According to Sox Prospects, the 14th-round draft pick out of Florida works with a fastball that does not light up the radar gun, sitting in the high-80s and low 90s. For a guy with incredible strikeout numbers, the lack of velocity surprises me a bit. Regardless, he also has a changeup, curveball and slider to work with, while also reportedly trying to add a cutter into the mix.
The lefty is 25 years of age, which is decently old for his level. He seems developed enough to make an impact with the big-league club soon. Not only could he make an impact, but he could potentially be a very effective lefty reliever for Boston right now. The Red Sox are in somewhat of a need for a left-handed reliever, anyway, so Poyner could be the perfect fit for the role. Sorry, Jalen Beeks.
Watch out for this guy. Watch him hard.
Jesus Esteban Quiroz (infielder):
Another non-roster invite, Jesus Esteban Quiroz, who broadcasters have interchangeably (and confusingly) called “Jesus” and “Esteban,” signed a minor league contract with the Sox in late-November of last year. Before that, he was a fairly highly-touted player from the Mexican League and participated in the World Baseball Classic as a member of the Mexican national baseball team in 2017.
His stats in the Mexican league are quite impressive, so I made another table for you. You are welcome.
If he were an MLB player and posted those stats, he would be one of the best hitters in baseball. Alas, that was not his reality and it is much tougher to do what he did in the majors. Still, we are working with a solid offensive foundation, one which is based on his plate discipline.
Quiroz got on-base at an insane rate throughout his career in Mexico. The evidence is right there in the OBP column. Just look at those OBPs climb past .400. Anyway, he owes his incredible on-base percentages to his sterling walk rates. For reference, if Quiroz were a qualifier in MLB last season, his 17.9 BB% would have ranked fourth in all of baseball.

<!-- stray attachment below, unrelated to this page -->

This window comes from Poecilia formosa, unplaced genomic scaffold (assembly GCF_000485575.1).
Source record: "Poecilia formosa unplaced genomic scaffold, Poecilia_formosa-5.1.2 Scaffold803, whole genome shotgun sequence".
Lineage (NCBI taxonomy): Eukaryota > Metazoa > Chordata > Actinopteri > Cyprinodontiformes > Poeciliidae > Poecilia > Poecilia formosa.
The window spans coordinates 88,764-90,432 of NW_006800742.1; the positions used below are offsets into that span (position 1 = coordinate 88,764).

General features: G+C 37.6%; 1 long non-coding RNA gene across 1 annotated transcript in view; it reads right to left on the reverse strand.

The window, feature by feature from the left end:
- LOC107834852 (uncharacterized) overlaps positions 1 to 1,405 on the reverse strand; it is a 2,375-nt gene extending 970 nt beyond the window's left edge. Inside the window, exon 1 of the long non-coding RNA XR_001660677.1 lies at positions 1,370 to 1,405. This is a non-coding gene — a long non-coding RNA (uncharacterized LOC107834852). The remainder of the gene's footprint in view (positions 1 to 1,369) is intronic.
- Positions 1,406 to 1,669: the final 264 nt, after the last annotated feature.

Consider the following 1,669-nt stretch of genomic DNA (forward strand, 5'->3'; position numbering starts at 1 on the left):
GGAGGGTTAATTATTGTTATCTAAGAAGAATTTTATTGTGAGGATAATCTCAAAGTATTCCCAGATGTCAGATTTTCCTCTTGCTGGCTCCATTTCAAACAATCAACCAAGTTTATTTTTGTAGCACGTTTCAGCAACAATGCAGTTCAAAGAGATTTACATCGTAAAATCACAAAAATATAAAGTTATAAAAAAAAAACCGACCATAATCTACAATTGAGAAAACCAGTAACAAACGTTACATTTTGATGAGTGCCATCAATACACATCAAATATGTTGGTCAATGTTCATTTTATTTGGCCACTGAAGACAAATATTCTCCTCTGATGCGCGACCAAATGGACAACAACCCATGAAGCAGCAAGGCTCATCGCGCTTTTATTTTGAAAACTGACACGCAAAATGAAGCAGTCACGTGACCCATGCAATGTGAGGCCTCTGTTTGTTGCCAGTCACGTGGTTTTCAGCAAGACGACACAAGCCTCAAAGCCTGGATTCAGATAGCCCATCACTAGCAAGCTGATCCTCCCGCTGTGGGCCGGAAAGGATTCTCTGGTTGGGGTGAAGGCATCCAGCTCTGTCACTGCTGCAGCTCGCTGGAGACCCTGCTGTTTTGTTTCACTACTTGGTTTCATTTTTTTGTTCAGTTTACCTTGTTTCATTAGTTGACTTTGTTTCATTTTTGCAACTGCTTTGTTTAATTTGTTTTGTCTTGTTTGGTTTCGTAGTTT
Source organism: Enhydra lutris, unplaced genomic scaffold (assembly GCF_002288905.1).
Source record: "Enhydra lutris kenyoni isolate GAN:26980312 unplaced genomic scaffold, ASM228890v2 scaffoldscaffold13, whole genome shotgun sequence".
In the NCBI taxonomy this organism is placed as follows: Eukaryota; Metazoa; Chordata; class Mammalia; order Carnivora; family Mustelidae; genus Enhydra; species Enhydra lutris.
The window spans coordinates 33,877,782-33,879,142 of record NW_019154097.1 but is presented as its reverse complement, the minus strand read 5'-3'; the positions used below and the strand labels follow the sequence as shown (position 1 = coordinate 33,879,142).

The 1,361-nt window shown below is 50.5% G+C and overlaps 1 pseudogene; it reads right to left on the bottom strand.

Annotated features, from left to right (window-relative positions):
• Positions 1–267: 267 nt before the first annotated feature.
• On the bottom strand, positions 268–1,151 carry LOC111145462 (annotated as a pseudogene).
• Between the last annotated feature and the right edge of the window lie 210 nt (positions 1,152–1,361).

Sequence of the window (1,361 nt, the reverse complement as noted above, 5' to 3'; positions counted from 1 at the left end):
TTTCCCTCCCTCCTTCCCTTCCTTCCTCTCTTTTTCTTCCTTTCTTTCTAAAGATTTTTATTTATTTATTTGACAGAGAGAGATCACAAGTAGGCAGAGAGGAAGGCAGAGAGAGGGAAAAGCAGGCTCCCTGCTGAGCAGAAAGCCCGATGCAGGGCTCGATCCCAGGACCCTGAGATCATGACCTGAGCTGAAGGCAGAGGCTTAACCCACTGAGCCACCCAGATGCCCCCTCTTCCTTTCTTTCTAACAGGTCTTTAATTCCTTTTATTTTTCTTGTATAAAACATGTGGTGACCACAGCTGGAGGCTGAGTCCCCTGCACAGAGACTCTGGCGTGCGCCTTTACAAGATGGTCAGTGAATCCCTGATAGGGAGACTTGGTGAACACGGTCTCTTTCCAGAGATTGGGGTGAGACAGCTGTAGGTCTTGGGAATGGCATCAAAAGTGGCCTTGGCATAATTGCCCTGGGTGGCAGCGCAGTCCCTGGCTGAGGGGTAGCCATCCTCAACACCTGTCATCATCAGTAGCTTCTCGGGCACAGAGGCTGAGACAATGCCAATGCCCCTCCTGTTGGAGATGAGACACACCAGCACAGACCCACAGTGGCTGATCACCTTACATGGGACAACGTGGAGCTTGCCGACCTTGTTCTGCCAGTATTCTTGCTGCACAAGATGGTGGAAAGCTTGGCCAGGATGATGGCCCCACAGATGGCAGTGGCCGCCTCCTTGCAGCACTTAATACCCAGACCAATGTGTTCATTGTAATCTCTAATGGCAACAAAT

The league-wide perception is the competition level in the Mexican League is comparable to Triple-A. If a Triple-A player posted the numbers Quiroz did over the past three years, he would have certainly gotten a taste in the bigs.
The left-handed hitter has impressive versatility, having experience playing at multiple positions. He also is just 5’7″ but has thrived in spite of his small stature.
I searched for scouting reports on his defensive acumen but was surprised when there was not anything reputable to be found about his fielding. At the very least, there was nothing readily apparent. He does, however, look pretty slick with the glove in spring training. His instincts appear strong and his athleticism seems to help him get to balls. Take that with a very hefty grain of salt, though, because I have only watched him in a handful of spring games. That is not nearly enough to determine anything remotely conclusive about his defense.
In 18 at-bats this spring, the 26-year-old has compiled a mediocre .167/.286/.444 clip. Those numbers are meaningless but they probably show he has not done anything wildly magnificent to catch new manager Alex Cora‘s eye so far.
There is a lot we do not know about Quiroz at this point. As spring progresses, we should certainly learn more. Admittedly, Quiroz could likely benefit from spending some time in Triple-A to get a feel for the nuances of the game in a different country.